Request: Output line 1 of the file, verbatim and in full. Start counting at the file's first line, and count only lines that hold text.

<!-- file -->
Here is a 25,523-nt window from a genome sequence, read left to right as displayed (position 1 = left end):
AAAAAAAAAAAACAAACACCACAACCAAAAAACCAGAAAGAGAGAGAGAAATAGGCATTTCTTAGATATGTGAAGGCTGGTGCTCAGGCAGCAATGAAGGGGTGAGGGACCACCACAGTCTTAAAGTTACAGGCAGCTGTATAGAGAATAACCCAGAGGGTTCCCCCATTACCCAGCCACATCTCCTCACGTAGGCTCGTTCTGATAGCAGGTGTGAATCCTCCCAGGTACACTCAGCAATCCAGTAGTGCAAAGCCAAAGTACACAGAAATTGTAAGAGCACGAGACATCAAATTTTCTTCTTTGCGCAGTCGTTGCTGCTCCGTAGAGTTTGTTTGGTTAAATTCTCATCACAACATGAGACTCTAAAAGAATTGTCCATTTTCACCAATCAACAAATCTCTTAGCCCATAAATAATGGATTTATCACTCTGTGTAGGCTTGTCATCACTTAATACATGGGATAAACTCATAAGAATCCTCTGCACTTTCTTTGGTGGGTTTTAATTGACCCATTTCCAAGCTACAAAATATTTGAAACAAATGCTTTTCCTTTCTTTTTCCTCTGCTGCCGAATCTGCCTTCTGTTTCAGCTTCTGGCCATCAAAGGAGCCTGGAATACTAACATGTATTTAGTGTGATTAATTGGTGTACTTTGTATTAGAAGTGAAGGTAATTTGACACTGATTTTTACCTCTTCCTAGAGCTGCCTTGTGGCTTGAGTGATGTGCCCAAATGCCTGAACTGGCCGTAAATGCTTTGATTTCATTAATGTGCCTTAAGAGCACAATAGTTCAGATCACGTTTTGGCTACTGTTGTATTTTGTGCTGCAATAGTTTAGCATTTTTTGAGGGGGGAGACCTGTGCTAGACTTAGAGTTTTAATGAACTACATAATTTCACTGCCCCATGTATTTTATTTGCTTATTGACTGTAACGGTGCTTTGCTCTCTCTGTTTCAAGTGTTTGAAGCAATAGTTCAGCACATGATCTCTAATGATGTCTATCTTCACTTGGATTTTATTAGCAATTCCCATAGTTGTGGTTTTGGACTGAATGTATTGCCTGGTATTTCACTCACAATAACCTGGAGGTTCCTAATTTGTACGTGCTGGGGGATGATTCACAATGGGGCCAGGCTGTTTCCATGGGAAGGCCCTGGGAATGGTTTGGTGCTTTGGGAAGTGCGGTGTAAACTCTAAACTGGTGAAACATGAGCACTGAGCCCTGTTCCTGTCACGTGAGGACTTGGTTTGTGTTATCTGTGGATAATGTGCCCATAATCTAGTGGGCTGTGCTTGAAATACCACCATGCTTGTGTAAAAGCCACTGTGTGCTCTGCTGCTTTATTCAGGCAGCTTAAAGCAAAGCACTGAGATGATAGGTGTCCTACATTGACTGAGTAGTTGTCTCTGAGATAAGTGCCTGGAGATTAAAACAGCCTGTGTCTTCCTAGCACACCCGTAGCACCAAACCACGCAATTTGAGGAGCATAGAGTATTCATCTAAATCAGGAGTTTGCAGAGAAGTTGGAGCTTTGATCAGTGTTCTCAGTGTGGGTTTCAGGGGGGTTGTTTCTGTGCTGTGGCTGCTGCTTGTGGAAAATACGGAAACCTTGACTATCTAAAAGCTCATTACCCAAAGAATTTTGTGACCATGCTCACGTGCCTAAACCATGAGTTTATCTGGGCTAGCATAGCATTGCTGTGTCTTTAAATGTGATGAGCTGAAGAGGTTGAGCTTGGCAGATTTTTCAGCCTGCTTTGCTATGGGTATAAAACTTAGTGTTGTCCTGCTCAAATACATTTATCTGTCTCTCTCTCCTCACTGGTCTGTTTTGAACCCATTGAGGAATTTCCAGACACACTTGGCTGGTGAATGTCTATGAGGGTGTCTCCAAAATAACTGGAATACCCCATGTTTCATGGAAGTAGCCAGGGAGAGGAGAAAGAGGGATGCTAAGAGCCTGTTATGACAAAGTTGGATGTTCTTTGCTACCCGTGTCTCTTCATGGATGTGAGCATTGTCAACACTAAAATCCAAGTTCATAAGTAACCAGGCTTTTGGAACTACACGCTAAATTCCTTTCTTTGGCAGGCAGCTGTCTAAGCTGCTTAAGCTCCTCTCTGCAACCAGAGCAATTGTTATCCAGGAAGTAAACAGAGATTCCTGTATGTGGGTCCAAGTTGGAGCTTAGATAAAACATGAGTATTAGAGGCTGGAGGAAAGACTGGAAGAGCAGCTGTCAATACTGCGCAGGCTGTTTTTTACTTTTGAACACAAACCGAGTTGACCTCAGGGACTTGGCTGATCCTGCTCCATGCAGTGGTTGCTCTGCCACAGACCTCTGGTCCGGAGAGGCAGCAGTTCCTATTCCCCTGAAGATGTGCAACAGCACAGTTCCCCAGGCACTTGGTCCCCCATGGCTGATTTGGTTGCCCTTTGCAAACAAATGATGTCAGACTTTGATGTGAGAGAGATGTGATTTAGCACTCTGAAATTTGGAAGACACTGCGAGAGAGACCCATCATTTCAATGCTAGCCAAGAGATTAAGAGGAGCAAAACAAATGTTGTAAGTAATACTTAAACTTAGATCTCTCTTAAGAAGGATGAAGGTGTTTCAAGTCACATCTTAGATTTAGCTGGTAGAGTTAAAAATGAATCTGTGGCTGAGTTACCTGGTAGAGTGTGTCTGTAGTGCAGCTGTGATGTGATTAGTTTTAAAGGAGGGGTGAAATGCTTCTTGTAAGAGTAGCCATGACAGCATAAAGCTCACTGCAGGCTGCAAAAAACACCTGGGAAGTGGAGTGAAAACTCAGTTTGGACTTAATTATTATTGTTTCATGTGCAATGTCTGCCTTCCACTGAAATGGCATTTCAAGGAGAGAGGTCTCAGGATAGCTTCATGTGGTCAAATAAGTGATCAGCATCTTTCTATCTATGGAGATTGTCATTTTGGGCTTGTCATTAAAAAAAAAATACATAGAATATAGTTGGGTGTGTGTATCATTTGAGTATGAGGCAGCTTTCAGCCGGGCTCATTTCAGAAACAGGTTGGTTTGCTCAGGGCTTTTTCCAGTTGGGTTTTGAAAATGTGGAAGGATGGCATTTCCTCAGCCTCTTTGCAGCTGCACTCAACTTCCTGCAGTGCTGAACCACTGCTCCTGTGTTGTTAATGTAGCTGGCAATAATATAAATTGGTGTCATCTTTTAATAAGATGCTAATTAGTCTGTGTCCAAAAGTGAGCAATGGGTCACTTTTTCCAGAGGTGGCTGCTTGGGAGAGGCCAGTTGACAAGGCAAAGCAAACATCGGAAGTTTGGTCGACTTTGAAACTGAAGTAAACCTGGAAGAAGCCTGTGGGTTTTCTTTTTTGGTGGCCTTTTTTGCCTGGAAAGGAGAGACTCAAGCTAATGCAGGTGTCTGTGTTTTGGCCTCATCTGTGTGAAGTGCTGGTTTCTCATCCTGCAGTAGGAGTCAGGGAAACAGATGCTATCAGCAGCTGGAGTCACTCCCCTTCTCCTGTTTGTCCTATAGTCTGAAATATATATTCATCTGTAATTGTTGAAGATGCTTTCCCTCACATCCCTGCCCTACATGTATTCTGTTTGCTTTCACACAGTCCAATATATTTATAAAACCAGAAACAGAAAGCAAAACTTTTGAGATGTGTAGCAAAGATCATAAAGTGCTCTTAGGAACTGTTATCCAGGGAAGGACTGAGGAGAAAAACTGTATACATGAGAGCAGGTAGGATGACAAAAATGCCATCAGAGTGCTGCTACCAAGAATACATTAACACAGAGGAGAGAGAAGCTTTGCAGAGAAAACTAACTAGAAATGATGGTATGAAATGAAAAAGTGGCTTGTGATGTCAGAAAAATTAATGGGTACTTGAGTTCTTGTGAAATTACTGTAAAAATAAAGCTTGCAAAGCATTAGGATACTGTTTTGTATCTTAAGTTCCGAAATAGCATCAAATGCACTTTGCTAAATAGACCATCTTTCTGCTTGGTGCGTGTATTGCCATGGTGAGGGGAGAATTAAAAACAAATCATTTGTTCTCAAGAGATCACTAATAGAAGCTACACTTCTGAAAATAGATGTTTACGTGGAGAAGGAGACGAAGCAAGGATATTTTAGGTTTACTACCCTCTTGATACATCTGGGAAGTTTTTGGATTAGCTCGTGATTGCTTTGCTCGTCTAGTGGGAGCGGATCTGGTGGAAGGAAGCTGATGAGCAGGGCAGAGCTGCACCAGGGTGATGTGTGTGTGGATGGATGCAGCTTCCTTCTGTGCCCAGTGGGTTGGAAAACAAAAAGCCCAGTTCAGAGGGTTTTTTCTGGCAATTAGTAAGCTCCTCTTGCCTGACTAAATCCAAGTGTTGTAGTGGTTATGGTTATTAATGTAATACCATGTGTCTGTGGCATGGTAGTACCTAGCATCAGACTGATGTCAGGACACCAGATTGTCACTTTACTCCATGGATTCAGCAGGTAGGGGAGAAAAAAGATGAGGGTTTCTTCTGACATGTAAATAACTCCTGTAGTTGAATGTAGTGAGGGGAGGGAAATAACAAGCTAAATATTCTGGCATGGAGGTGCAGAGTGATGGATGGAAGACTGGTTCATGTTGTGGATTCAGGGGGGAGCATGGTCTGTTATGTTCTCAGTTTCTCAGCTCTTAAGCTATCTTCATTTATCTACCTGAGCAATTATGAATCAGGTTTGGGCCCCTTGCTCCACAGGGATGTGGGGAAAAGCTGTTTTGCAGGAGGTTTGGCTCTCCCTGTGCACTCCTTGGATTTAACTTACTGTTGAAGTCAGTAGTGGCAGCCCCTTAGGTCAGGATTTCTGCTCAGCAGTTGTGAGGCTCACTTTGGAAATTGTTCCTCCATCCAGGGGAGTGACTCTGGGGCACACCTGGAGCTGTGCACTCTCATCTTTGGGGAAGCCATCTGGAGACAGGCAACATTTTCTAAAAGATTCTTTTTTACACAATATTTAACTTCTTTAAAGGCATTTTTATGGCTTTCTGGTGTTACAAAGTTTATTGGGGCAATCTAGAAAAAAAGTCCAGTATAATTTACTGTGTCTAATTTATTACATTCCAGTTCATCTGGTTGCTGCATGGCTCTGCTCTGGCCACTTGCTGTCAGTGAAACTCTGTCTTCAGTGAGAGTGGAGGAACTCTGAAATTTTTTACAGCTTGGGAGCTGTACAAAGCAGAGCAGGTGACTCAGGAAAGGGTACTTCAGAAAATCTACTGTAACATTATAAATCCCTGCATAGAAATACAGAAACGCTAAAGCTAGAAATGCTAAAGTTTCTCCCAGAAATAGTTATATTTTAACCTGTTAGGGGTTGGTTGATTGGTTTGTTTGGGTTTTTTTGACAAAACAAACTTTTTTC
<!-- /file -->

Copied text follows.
Here is a 25,523-nt window from a genome sequence, read left to right as displayed (position 1 = left end):